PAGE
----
I commend the author on writing such an interesting and intricate story, but getting lost among the pages added a level of distraction and disconnect on my end so while I wanted to love this story, I couldn’t give it my full heart.
A Prison of Flesh is the second book in the series, and it reminded me much of the first. That could be a mixture of good and bad. I still enjoyed the adventure, but it felt like such a similar concept to Monsters, that during portions of the story, it seemed like book one was on repeat just a little.
After what happened at Bryael, Jehn and the surviving few return to life as it was and must adapt to seemingly mundane activities. She remembers those she lost, but does what she can to survive and go back to being a student. When she gets a break from her schooling, she decides to visit Zoe, one of the only people around who can relate to what she’s been going through since they were at the Stairwell.
The girls talk and commiserate and generally enjoy being around one another, and it’s during their visit that they are paid a visit by a man named Bryce. He’s a first mate who has just been on a tumultuous mission on the Great Sea and he’s discovered something. Desperately in need of help, he tells the girls of his situation and the island of Valkenistri he’s encountered, essentially recruiting them to join him.
In their latest journey, Jehn and Zoe discover the ruins that the island is built upon, and stumble upon more mystery and danger than either have imagined.
Once again, I was impressed and enthralled by Banker’s writing. I almost want to pick his brain and find out where he received such inspiration for such a creative tale. I admired the magic, drama, terror, and aspects of the religious and spiritual all interwoven throughout the text. It wasn’t just a story of pure fantasy, but it made you turn the pages with some deep thoughts in your head.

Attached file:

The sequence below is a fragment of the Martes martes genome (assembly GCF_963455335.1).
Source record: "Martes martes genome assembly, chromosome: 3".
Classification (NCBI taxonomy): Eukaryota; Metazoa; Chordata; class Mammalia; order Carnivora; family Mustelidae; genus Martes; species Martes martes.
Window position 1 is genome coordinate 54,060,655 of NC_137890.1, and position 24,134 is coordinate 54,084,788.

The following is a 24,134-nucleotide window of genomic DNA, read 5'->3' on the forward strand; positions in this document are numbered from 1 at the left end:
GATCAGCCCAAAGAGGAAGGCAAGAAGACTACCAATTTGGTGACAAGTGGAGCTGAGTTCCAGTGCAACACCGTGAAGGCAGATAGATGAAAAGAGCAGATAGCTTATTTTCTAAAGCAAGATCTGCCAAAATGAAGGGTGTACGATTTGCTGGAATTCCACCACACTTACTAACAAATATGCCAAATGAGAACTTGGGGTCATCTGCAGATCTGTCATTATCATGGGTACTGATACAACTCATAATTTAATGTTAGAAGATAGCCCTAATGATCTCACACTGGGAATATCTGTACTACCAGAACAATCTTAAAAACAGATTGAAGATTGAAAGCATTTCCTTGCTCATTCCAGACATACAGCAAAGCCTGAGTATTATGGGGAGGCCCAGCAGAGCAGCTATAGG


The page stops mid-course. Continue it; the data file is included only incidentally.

My hangup with this story and overall series have come from more of an issue with my reading style. When books are almost overly detailed in setting the scene and describing the characters, sometimes I tend to lose focus as to where the plot is going. As I mentioned in my above review of the first book, there’s a lot of development and a whole cast of characters to try and keep pace with. Throw in some unique and funky names and mythical places and my head starts swimming.
Personal issues like what I experienced in no way reflect the story other than what I tell you my time consisted of with these stories. I was intrigued by the concept and blown away by the creativity written into a lot of pages, but because I found myself backtracking often in order to make sure I was on track with what I was reading wound up affecting my encounter with this fictional world. Banker’s style is thorough and beautifully built to give you quite the picture as you go on an adventure with Jehn her friends, and I wanted to really swoon over these books, but since I kept pausing and taking breaks from the material, it sort of dulled my emotions and connection to the tale being told.
If you’re a fantasy or sci-fi fan, or have a thing for magical and mystical realms, please give these stories a go. They were quite the journey and I wish so much that I could love and lose myself in them, but as I said throughout this combo review, that’s my fault, not the author’s or the stories.
Well, guys, before I blab on and on about my reading flaws, I’m going to sign off here. I’m officially burned out and I have about five hours until I have to be awake for the airport. Until I’m back from vacation, happy reading!